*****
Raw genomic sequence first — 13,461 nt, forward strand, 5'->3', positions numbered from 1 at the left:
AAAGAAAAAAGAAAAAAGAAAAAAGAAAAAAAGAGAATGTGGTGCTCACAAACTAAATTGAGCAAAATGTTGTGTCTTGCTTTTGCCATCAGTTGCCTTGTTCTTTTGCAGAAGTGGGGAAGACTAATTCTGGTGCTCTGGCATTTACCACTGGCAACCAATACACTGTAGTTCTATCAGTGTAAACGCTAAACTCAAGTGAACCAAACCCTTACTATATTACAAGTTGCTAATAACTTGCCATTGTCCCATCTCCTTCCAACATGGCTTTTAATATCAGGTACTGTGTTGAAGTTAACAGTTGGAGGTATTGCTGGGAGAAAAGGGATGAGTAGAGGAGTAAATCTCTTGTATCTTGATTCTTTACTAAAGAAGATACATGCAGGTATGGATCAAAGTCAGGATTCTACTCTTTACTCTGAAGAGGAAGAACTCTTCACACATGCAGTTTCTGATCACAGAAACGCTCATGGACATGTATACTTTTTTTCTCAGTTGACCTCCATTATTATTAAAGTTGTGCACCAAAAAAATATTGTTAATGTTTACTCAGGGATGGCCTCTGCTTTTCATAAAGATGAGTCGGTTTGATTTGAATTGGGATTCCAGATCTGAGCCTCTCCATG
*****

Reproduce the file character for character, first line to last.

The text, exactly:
Raw genomic sequence first — 13,461 nt, forward strand, 5'->3', positions numbered from 1 at the left:
AAAGAAAAAAGAAAAAAGAAAAAAGAAAAAAAGAGAATGTGGTGCTCACAAACTAAATTGAGCAAAATGTTGTGTCTTGCTTTTGCCATCAGTTGCCTTGTTCTTTTGCAGAAGTGGGGAAGACTAATTCTGGTGCTCTGGCATTTACCACTGGCAACCAATACACTGTAGTTCTATCAGTGTAAACGCTAAACTCAAGTGAACCAAACCCTTACTATATTACAAGTTGCTAATAACTTGCCATTGTCCCATCTCCTTCCAACATGGCTTTTAATATCAGGTACTGTGTTGAAGTTAACAGTTGGAGGTATTGCTGGGAGAAAAGGGATGAGTAGAGGAGTAAATCTCTTGTATCTTGATTCTTTACTAAAGAAGATACATGCAGGTATGGATCAAAGTCAGGATTCTACTCTTTACTCTGAAGAGGAAGAACTCTTCACACATGCAGTTTCTGATCACAGAAACGCTCATGGACATGTATACTTTTTTTCTCAGTTGACCTCCATTATTATTAAAGTTGTGCACCAAAAAAATATTGTTAATGTTTACTCAGGGATGGCCTCTGCTTTTCATAAAGATGAGTCGGTTTGATTTGAATTGGGATTCCAGATCTGAGCCTCTCCATG